Returning to subject of markets raised some time ago on this site, a post by Devinder Sharma in Ground Reality brought to mind a splendid article, TRADITIONAL MARKETS, by Uzramma, the founder of Dastkar Andhra, focussing largely on the selling of goods and textiles.
It was published in the INDRANET JOURNAL, VOL 4, NO 5, 1995 /March 1996. In due course it will be reproduced in full on this site. She wrote:
The bazaars evolved over time, located in a particular spot convenient for meeting and transport. They were the places where news was exchanged and discussed, ideas and opinions formed and prices settled according to season, taste, need and solvency. After harvests both farmers and farm workers have more money, and the markets are full of produce. During the rainy season the weekly market will not be held at all, or only in an abbreviated form.
“In the midst of the polarised debate over the need to allow big supermarket retail giants like Wal-Mart and Tesco into India, Uttar Pradesh has laid out a roadmap for expanding the existing network of mandis (market yards) by adding another 2,105 in the next four years.
Azadpur, said to be the largest in India
“In the absence of an assured market, farmers have no incentive to make the right kind of investment for improving production. Nor do they receive the right price for their produce.
“In the midst of the polarised debate over the need to allow big supermarket retail giants like Wal-Mart and Tesco into India, Past experience show that big food retail has neither benefited the farmer not the consumer. Nor has the big retail helped in creating jobs. It is the absence of mandis in Uttar Pradesh that has so far gone to the disadvantage of farmers. According to the National Sample Survey, monthly income of an average farming family in UP is the lowest among all the states. It has laid out a roadmap for expanding the existing network of mandis (market yards) by adding another 2,105 in the next four years.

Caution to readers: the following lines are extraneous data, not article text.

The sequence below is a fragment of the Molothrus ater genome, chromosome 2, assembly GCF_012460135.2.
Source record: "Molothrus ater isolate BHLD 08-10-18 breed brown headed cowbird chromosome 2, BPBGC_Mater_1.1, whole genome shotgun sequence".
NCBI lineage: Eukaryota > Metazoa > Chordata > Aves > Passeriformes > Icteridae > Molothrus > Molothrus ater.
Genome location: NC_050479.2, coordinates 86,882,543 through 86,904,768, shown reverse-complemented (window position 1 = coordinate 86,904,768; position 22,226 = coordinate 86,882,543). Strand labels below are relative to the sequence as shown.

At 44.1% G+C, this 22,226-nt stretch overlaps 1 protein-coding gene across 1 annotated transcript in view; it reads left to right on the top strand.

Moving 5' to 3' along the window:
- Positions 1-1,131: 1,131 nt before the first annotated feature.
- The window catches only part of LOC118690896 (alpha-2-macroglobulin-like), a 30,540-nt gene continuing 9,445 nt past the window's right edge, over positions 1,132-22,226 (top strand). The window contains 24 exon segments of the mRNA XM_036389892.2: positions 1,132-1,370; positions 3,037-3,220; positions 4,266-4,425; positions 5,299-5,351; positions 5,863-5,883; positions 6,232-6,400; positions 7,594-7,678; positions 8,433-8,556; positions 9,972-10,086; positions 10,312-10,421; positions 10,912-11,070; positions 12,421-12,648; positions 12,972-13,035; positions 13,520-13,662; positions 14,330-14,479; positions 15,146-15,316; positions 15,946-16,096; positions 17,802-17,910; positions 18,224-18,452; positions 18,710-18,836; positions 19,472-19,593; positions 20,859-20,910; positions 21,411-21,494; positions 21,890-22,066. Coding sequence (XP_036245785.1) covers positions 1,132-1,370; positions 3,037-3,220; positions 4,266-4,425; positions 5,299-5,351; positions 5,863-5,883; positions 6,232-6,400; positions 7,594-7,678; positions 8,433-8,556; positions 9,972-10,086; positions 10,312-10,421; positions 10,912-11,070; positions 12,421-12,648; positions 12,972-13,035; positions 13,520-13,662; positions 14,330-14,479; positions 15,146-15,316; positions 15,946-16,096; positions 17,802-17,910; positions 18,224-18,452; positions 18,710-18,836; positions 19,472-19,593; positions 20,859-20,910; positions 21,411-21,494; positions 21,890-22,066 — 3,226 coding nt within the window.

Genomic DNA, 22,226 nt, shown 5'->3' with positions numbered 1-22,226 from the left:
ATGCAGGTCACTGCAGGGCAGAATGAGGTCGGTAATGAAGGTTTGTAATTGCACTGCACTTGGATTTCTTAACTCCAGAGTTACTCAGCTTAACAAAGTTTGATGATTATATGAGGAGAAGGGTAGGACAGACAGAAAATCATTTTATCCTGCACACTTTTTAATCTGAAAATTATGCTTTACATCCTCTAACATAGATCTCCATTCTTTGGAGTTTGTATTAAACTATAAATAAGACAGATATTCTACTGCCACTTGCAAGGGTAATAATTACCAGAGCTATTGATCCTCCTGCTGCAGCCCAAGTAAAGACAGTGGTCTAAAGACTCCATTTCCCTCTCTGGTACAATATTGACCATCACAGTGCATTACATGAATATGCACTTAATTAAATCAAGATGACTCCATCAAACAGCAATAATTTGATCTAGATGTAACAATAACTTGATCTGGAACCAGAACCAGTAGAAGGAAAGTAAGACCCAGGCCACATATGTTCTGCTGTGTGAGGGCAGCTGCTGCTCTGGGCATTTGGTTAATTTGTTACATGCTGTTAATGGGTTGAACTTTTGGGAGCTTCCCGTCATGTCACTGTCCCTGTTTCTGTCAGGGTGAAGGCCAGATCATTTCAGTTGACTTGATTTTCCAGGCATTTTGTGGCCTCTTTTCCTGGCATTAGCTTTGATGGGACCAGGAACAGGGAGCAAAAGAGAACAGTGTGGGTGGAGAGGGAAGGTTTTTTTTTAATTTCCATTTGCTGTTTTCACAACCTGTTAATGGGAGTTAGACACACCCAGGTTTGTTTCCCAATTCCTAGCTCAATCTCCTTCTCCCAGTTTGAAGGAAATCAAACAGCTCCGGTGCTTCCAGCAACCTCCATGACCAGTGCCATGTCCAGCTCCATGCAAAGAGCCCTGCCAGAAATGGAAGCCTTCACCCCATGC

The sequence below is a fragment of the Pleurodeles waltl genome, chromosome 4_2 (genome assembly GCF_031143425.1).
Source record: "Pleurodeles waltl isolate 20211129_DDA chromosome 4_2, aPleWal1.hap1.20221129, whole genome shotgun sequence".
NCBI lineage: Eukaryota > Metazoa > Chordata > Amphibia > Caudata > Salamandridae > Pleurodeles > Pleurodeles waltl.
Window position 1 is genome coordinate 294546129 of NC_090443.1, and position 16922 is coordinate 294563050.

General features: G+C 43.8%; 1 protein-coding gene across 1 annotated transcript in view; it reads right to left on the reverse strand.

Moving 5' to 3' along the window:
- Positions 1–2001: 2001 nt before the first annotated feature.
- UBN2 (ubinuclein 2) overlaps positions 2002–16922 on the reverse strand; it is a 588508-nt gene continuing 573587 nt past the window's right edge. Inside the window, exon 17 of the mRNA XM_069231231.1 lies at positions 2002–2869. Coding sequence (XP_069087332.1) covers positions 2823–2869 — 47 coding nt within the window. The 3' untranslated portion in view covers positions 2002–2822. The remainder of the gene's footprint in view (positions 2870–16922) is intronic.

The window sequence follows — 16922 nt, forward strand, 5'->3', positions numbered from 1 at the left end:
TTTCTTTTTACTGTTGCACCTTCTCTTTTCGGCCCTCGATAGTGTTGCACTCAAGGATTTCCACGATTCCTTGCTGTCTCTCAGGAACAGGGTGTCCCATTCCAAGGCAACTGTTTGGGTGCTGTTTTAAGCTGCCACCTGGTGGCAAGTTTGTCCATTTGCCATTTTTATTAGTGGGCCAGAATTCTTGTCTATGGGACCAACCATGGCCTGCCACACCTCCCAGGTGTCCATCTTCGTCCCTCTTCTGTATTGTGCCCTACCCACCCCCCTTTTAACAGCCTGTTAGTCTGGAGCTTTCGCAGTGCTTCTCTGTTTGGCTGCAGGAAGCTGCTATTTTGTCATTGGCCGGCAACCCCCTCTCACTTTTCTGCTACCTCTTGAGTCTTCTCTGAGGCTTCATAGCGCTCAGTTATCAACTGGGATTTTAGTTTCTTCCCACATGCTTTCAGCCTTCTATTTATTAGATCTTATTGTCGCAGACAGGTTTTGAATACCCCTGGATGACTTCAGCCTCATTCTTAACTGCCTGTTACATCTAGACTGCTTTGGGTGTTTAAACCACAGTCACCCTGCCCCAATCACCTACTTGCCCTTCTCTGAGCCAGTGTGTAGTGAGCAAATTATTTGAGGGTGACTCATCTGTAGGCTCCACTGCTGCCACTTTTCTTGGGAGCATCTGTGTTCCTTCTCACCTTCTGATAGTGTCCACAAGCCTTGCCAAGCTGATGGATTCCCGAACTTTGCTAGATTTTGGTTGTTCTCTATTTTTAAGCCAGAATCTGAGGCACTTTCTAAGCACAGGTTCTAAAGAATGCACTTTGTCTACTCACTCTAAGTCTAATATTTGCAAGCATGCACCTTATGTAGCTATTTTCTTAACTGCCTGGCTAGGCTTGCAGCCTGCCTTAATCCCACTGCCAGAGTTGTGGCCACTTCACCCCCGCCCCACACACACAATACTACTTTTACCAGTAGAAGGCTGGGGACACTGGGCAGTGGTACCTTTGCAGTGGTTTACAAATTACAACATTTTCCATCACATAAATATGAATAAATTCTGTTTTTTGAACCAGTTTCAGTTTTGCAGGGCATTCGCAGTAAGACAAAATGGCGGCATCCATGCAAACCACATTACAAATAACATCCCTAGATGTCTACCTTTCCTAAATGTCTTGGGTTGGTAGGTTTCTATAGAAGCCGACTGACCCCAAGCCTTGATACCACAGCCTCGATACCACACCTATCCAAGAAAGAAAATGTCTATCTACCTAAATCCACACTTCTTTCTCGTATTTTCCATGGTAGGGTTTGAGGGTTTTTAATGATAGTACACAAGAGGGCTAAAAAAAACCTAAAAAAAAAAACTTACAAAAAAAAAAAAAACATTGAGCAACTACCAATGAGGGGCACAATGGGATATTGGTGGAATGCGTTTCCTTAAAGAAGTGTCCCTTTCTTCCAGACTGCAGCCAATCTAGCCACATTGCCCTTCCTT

”It is primarily because of the wide network of mandis and that too at an approachable distance that Punjab has turned into a food bowl. Assured procurement in the mandis is what has enabled farmers to get a higher price for their harvest. In Punjab, because of the existence of mandis you rarely hear of distress sale at the time of harvest. In UP, there is hardly a year when reports of distress sale do not pour in.
”The proposed network of mandis will save UP farmers from invariably selling their produce in distress. In the absence of a network of mandis there has hardly been a harvest season when farmers have not been exploited and duped by the middlemen. It is not unusual to see farmers carrying their harvested produce to mandis in the neighbouring states.
”The proposal now is to set up 500 mandis every year. The huge network of mandis when complete will also reduce the average distance a farmer will need to cover to take his harvest to the nearest mandi to approximately seven kms.
“Instead of handing these mandis to the private sector, as the Planning Commission has been insisting, Chief Minister Mayawati has taken the right decision to let these mandis be operated by the State Agricultural Produce Marketing Board.
”There is no denying that over the years commission agents have virtually taken over control of the mandis. Much of this problem is simply because the political parties have handed over the control of the mandis to the arhtiyas (middlemen). Instead of being managed by professionals, most of the mandi boards in the country are being controlled by the commission agents. A better regulatory system without any political interference can rejuvenate the mandi structures, and make them effective.”